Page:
Environmental initiatives in NOLA: Slowing down and shopping consciously

City Park Bridge; Photo by: Susan Q Yin

New Orleans is a natural wonder, defined by rows of sprawling oak trees, deafening thunderstorms, and sunshine that keeps the party going all year. Whether nestling into a rocking chair to listen to the thunderstorms with a book, basking in the sun before a Sunday crawfish boil, or venturing to the Atchafalaya Basin, New Orleans and its residents rely on our ecosystem to prolong traditions and to reside here for centuries to come. But this city, these wonders, and our traditions are at risk. Anthropogenic climate change has altered weather patterns, increased temperatures, and risen sea levels. New Orleans and its community are particularly vulnerable to sea-level rise, as some areas of the city sink nearly 2 inches per year. These issues feel big, bigger than the New Orleans community and bigger than the individual, but one solution is small. The solution is not moving further inland, raising homes, or permanently displacing residents, one solution lies in our closets and within our community: clothing.

Two of the largest actors in anthropogenic climate change are waste and temperature increase, which is induced by excessive consumption of material goods and carbon emissions. Waste rates have skyrocketed alongside fast fashion, as have carbon emission rates, the fashion industry accounting for 10% of global carbon emissions. With fast fashion as a catalyst, trend cycles are growing shorter and shorter by the year. Social media platforms like Instagram and Tik Tok promote waste-positive culture. Decades-long trend cycles are reduced to months, meanwhile, sea levels rise. 

Decisions catered to the individual, like consumption habits, restore power to the local community, and relinquish power from the corporations that hurt us. “Shop Local” is not a phrase unbeknownst to most, but we need to introduce a new phrase into our lingo: “Shop Slow”. The slow fashion archetype blends seamlessly into the New Orleans cultural context. Slow fashion revolves around small-batch releases, designs that stand the test of time, and quality construction of materials. In addition to shopping sustainability by purchasing environmentally conscious materials and reclaimed goods, slow fashion is about consuming ethically. Ethical consumption means buying thoughtfully and considering each step that went into constructing your clothes.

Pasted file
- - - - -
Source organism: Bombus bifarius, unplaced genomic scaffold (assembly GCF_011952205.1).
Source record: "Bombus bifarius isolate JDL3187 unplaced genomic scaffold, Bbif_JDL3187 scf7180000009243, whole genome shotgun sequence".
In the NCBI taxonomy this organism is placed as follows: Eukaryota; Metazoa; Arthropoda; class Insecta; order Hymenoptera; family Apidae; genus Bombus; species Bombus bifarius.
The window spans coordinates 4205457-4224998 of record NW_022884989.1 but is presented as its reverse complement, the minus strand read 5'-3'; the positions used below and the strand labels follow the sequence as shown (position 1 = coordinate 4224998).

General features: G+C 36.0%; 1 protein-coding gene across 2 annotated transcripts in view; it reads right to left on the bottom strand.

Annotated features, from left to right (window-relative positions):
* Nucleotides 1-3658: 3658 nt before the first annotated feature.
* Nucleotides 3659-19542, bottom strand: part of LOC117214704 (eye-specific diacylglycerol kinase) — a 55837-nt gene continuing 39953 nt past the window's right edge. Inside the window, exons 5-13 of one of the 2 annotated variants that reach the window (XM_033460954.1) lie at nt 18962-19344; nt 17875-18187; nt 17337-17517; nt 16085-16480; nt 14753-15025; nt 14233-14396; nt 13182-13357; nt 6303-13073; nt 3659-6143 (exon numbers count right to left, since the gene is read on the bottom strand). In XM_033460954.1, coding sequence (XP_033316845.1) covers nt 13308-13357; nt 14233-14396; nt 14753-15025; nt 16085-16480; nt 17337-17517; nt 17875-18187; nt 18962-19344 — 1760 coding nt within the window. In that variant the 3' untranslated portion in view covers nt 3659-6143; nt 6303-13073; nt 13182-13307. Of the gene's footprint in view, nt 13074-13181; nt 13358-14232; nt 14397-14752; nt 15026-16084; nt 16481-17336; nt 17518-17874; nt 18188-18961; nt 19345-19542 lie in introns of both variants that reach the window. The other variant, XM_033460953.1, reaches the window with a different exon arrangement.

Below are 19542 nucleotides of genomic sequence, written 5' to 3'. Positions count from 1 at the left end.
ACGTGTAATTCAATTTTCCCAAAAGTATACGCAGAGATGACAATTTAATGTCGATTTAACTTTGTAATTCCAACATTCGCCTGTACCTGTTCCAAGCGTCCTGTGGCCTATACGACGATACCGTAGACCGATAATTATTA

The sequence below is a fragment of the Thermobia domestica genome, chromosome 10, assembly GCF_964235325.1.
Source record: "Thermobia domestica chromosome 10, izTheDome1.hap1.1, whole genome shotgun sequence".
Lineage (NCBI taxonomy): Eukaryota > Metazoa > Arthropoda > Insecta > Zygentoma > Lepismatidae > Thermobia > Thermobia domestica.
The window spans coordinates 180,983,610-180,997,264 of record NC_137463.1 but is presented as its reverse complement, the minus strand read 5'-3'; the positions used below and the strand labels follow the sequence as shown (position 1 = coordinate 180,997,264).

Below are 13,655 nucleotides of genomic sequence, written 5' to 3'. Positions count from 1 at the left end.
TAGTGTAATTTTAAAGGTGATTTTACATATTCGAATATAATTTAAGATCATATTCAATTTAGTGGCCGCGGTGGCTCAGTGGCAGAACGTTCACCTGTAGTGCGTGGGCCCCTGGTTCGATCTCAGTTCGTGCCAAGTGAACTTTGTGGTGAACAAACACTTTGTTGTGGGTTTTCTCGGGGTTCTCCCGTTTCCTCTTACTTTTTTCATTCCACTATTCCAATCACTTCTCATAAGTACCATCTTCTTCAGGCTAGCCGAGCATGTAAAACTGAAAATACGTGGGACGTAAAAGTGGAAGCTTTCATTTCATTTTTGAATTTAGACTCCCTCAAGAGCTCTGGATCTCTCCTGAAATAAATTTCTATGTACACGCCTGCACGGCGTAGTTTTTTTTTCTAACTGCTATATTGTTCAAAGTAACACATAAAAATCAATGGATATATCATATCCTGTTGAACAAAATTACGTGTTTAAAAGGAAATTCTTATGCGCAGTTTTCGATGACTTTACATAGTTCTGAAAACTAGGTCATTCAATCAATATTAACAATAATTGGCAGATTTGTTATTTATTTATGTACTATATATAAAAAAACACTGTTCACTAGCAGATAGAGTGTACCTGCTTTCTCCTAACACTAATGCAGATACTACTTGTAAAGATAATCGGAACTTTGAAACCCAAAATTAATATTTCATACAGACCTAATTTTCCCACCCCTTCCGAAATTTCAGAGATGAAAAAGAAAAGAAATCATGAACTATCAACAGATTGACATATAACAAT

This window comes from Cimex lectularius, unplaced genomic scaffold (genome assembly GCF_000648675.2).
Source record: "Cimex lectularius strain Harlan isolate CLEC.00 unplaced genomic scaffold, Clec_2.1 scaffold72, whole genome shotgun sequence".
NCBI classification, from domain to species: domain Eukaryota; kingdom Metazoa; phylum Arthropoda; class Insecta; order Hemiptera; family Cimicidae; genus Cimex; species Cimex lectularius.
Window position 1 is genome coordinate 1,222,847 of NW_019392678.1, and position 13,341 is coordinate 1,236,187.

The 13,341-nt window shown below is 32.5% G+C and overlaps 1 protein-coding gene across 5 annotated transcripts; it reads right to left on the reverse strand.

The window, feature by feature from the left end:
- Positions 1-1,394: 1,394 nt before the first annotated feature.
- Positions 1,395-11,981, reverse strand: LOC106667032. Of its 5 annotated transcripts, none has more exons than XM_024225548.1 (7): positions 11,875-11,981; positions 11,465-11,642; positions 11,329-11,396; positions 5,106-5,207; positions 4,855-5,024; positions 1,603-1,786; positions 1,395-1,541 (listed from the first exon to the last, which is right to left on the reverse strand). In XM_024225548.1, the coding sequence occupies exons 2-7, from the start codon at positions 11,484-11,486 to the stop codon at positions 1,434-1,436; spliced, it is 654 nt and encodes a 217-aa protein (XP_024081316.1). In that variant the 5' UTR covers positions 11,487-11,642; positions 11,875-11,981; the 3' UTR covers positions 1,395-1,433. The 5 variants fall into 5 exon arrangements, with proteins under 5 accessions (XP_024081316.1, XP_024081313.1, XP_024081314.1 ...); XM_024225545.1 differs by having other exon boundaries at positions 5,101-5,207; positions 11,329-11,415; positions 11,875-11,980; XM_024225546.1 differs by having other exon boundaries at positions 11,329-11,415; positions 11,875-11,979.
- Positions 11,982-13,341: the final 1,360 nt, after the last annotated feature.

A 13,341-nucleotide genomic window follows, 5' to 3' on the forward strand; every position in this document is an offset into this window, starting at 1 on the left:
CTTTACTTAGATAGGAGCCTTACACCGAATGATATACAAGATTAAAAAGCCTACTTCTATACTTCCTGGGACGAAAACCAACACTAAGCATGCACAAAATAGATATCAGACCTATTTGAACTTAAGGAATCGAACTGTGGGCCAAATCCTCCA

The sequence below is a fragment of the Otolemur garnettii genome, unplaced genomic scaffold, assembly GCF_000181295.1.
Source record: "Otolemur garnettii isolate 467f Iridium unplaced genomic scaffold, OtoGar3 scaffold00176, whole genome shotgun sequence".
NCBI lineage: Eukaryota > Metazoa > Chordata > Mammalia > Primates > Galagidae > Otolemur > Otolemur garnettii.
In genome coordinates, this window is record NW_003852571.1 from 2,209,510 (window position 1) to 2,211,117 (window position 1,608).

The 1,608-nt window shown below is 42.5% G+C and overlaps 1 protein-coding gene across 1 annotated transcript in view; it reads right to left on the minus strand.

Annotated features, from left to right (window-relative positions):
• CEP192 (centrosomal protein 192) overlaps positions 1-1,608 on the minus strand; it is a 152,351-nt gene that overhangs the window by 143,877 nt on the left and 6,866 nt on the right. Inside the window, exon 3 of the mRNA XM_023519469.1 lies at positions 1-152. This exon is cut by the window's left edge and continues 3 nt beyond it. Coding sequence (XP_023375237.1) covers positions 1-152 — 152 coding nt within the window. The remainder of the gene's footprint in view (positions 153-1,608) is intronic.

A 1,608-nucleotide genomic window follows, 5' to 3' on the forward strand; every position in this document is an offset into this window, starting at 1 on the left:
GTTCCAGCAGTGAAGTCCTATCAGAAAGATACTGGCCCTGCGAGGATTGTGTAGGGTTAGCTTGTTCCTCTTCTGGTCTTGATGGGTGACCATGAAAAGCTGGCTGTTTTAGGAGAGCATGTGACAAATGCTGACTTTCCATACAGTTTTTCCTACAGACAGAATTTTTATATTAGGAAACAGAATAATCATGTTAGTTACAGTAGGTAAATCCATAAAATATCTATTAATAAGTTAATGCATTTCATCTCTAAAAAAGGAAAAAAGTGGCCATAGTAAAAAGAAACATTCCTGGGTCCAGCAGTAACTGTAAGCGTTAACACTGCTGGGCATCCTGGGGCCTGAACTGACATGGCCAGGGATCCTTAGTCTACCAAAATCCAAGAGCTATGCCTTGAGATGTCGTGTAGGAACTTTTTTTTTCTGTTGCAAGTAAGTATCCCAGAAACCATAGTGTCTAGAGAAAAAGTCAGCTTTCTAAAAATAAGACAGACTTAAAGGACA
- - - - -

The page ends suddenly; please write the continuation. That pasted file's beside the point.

Retailers like Slow Down Nola on Magazine Street curate sustainable goods and vintage items for socially conscious shoppers. From handmade beaded items from local artisans to vintage high fashion pieces, Slow Down Nola promotes the “slow fashion” lifestyle through their vintage and handmade items.

ALTAR New Orleans is a local retailer that champions slow fashion, enacting a socially mindful business model that not only protects the ecosystem but also forwards the community. ALTAR creates handmade whimsical printed clothing that celebrates our local artists, with each featured artist earning 50% of profits. ALTAR is carbon and community-conscious, from using recycled materials to hand-delivering local orders to reduce fossil fuel footprints.

Sister Hearts Thrift Store sells unique pieces perfect for creating a capsule wardrobe, and each sale helps to support their decarceration program for previously incarcerated individuals. Sister Hearts owner and creator, Maryam, built the store from the ground up in three years after she struggled to find employment once released from prison. Sister Hearts not only promotes slow fashion but bolsters the community by offering employment and housing opportunities for previously incarcerated individuals. 

New Orleans isn’t a trend-centric city, New Orleans is a trendsetting city. Instead of absorbing trends from our social media feeds, we can craft our own styles that embrace the uniqueness of New Orleans while giving back to our community members and our biome. We live in a city that tells many stories, and our wardrobes should do the same. Each of us can protect and preserve our natural wonder by making a conscious effort to shop slow. Supporting retailers like these will ensure leisurely brunches, humid summer afternoons, and streetcar rides for centuries to come. We will not only have another reason to linger with others and bolster community engagement, but we will be protecting and promoting New Orleans’s longevity by consciously choosing to shop sustainably. 

This piece was edited by Ellery Tripp as part of Professor Kelley Crawford’s Digital Civic Engagement course at Tulane University.


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